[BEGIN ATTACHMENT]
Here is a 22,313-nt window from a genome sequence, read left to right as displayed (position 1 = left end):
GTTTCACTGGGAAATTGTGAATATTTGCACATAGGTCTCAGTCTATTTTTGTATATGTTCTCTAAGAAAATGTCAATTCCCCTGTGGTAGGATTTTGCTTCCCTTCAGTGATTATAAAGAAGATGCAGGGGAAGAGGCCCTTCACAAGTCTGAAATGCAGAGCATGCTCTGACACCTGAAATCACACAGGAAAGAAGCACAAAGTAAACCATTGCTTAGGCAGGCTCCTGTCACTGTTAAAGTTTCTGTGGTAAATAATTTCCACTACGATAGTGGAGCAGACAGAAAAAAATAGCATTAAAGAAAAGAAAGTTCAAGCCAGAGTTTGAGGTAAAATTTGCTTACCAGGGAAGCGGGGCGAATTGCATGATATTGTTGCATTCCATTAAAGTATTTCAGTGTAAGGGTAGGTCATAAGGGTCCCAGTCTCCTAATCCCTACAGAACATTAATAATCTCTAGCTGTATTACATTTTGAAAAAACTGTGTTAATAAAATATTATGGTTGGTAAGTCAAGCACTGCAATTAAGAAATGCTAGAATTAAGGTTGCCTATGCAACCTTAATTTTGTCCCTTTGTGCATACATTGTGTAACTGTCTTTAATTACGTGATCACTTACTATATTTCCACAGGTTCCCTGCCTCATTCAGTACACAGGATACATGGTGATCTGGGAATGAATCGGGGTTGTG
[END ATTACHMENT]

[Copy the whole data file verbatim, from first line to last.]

Here is a 22,313-nt window from a genome sequence, read left to right as displayed (position 1 = left end):
GTTTCACTGGGAAATTGTGAATATTTGCACATAGGTCTCAGTCTATTTTTGTATATGTTCTCTAAGAAAATGTCAATTCCCCTGTGGTAGGATTTTGCTTCCCTTCAGTGATTATAAAGAAGATGCAGGGGAAGAGGCCCTTCACAAGTCTGAAATGCAGAGCATGCTCTGACACCTGAAATCACACAGGAAAGAAGCACAAAGTAAACCATTGCTTAGGCAGGCTCCTGTCACTGTTAAAGTTTCTGTGGTAAATAATTTCCACTACGATAGTGGAGCAGACAGAAAAAAATAGCATTAAAGAAAAGAAAGTTCAAGCCAGAGTTTGAGGTAAAATTTGCTTACCAGGGAAGCGGGGCGAATTGCATGATATTGTTGCATTCCATTAAAGTATTTCAGTGTAAGGGTAGGTCATAAGGGTCCCAGTCTCCTAATCCCTACAGAACATTAATAATCTCTAGCTGTATTACATTTTGAAAAAACTGTGTTAATAAAATATTATGGTTGGTAAGTCAAGCACTGCAATTAAGAAATGCTAGAATTAAGGTTGCCTATGCAACCTTAATTTTGTCCCTTTGTGCATACATTGTGTAACTGTCTTTAATTACGTGATCACTTACTATATTTCCACAGGTTCCCTGCCTCATTCAGTACACAGGATACATGGTGATCTGGGAATGAATCGGGGTTGTG